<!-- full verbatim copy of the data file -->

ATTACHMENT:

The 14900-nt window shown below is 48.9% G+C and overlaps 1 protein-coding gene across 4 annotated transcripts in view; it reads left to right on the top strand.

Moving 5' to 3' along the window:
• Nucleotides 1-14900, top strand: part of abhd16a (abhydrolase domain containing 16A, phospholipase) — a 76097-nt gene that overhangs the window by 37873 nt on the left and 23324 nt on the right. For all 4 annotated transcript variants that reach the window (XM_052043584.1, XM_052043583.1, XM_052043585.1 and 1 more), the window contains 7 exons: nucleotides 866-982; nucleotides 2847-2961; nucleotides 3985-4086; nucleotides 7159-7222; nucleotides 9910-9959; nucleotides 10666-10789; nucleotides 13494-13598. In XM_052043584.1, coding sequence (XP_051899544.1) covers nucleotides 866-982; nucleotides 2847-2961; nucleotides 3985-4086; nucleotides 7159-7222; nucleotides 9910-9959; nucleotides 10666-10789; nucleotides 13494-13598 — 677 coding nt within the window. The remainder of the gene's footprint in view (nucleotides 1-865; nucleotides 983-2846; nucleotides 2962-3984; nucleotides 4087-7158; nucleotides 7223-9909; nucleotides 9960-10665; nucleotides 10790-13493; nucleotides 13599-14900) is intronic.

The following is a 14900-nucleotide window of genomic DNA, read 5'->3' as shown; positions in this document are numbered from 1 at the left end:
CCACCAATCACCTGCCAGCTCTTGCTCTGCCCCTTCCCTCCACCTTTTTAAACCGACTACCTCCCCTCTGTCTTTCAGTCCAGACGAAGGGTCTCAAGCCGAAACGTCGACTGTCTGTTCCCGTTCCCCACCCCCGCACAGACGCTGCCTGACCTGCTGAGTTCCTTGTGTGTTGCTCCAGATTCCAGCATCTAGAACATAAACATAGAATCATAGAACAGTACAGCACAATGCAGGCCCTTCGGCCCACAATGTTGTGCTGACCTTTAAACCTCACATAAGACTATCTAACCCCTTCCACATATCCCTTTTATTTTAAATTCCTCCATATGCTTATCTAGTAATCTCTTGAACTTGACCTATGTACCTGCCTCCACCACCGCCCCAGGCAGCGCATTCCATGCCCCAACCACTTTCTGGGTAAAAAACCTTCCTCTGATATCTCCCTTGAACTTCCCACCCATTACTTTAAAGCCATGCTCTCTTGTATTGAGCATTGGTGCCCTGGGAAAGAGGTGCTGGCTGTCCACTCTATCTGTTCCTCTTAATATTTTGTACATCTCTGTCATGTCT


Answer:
The 14900-nt window shown below is 48.9% G+C and overlaps 1 protein-coding gene across 4 annotated transcripts in view; it reads left to right on the top strand.

Moving 5' to 3' along the window:
• Nucleotides 1-14900, top strand: part of abhd16a (abhydrolase domain containing 16A, phospholipase) — a 76097-nt gene that overhangs the window by 37873 nt on the left and 23324 nt on the right. For all 4 annotated transcript variants that reach the window (XM_052043584.1, XM_052043583.1, XM_052043585.1 and 1 more), the window contains 7 exons: nucleotides 866-982; nucleotides 2847-2961; nucleotides 3985-4086; nucleotides 7159-7222; nucleotides 9910-9959; nucleotides 10666-10789; nucleotides 13494-13598. In XM_052043584.1, coding sequence (XP_051899544.1) covers nucleotides 866-982; nucleotides 2847-2961; nucleotides 3985-4086; nucleotides 7159-7222; nucleotides 9910-9959; nucleotides 10666-10789; nucleotides 13494-13598 — 677 coding nt within the window. The remainder of the gene's footprint in view (nucleotides 1-865; nucleotides 983-2846; nucleotides 2962-3984; nucleotides 4087-7158; nucleotides 7223-9909; nucleotides 9960-10665; nucleotides 10790-13493; nucleotides 13599-14900) is intronic.

The following is a 14900-nucleotide window of genomic DNA, read 5'->3' as shown; positions in this document are numbered from 1 at the left end:
CCACCAATCACCTGCCAGCTCTTGCTCTGCCCCTTCCCTCCACCTTTTTAAACCGACTACCTCCCCTCTGTCTTTCAGTCCAGACGAAGGGTCTCAAGCCGAAACGTCGACTGTCTGTTCCCGTTCCCCACCCCCGCACAGACGCTGCCTGACCTGCTGAGTTCCTTGTGTGTTGCTCCAGATTCCAGCATCTAGAACATAAACATAGAATCATAGAACAGTACAGCACAATGCAGGCCCTTCGGCCCACAATGTTGTGCTGACCTTTAAACCTCACATAAGACTATCTAACCCCTTCCACATATCCCTTTTATTTTAAATTCCTCCATATGCTTATCTAGTAATCTCTTGAACTTGACCTATGTACCTGCCTCCACCACCGCCCCAGGCAGCGCATTCCATGCCCCAACCACTTTCTGGGTAAAAAACCTTCCTCTGATATCTCCCTTGAACTTCCCACCCATTACTTTAAAGCCATGCTCTCTTGTATTGAGCATTGGTGCCCTGGGAAAGAGGTGCTGGCTGTCCACTCTATCTGTTCCTCTTAATATTTTGTACATCTCTGTCATGTCT